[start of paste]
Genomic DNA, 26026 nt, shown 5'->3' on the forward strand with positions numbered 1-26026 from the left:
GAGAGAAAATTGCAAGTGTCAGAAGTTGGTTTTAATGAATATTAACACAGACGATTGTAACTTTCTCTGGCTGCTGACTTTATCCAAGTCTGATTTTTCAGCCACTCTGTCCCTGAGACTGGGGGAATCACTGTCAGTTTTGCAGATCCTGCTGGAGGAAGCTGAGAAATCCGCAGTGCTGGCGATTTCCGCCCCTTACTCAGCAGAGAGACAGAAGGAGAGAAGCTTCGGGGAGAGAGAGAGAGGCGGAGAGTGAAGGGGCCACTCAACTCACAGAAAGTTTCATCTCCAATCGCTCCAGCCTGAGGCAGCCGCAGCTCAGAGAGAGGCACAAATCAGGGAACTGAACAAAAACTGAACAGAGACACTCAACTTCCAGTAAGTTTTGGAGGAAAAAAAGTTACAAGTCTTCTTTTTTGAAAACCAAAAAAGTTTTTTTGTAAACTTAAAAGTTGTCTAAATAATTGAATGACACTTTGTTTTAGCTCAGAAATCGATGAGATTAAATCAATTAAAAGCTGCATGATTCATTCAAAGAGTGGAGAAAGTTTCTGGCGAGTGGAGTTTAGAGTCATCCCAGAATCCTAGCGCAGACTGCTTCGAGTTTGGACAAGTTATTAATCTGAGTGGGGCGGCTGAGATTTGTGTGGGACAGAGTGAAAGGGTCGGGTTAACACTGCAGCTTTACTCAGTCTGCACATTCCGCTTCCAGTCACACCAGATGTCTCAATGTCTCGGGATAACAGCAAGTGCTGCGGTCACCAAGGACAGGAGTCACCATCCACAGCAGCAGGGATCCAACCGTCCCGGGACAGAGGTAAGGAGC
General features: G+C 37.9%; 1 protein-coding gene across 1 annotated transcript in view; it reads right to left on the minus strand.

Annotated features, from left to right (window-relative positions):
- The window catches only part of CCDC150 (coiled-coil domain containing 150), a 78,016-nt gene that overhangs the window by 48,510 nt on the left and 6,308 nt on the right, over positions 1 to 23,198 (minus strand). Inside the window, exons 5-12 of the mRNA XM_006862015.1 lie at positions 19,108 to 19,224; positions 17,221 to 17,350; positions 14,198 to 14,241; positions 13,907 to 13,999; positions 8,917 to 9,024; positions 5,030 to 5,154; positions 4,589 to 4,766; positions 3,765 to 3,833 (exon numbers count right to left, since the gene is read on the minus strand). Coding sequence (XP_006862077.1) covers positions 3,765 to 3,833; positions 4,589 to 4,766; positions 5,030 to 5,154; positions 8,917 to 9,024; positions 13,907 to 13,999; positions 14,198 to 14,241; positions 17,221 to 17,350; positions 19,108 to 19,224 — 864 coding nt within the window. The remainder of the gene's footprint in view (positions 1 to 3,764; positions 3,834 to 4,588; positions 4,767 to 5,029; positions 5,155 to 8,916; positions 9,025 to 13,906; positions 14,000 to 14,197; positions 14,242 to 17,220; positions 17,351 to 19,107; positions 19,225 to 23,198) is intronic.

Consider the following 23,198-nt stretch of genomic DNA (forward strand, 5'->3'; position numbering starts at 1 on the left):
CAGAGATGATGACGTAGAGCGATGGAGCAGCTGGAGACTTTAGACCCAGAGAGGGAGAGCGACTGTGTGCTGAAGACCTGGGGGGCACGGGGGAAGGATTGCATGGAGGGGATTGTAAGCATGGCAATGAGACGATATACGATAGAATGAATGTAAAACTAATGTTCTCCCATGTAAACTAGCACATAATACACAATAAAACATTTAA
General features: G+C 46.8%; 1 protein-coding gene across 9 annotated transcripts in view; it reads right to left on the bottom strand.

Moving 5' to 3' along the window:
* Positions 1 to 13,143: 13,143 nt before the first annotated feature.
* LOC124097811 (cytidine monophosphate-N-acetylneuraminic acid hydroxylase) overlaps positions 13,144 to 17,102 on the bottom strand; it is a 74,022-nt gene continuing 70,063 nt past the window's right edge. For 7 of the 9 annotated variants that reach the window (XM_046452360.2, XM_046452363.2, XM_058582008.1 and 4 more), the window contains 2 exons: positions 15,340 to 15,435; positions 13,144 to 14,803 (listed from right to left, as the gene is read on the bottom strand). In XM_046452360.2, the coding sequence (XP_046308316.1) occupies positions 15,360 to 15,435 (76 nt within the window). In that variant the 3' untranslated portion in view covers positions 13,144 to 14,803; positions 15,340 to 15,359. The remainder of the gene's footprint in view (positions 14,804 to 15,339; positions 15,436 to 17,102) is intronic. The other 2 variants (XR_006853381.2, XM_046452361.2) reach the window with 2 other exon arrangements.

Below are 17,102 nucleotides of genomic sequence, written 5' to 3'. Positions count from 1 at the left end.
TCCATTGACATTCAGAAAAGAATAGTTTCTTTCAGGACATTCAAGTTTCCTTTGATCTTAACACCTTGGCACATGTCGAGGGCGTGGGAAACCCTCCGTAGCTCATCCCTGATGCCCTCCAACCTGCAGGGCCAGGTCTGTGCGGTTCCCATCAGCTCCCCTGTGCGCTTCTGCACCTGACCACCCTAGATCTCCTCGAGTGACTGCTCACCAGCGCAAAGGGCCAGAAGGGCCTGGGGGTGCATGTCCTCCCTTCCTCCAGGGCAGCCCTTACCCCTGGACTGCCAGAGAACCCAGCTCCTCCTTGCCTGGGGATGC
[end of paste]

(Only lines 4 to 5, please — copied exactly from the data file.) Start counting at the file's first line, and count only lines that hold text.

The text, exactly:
Annotated features, from left to right (window-relative positions):
- The window catches only part of CCDC150 (coiled-coil domain containing 150), a 78,016-nt gene that overhangs the window by 48,510 nt on the left and 6,308 nt on the right, over positions 1 to 23,198 (minus strand). Inside the window, exons 5-12 of the mRNA XM_006862015.1 lie at positions 19,108 to 19,224; positions 17,221 to 17,350; positions 14,198 to 14,241; positions 13,907 to 13,999; positions 8,917 to 9,024; positions 5,030 to 5,154; positions 4,589 to 4,766; positions 3,765 to 3,833 (exon numbers count right to left, since the gene is read on the minus strand). Coding sequence (XP_006862077.1) covers positions 3,765 to 3,833; positions 4,589 to 4,766; positions 5,030 to 5,154; positions 8,917 to 9,024; positions 13,907 to 13,999; positions 14,198 to 14,241; positions 17,221 to 17,350; positions 19,108 to 19,224 — 864 coding nt within the window. The remainder of the gene's footprint in view (positions 1 to 3,764; positions 3,834 to 4,588; positions 4,767 to 5,029; positions 5,155 to 8,916; positions 9,025 to 13,906; positions 14,000 to 14,197; positions 14,242 to 17,220; positions 17,351 to 19,107; positions 19,225 to 23,198) is intronic.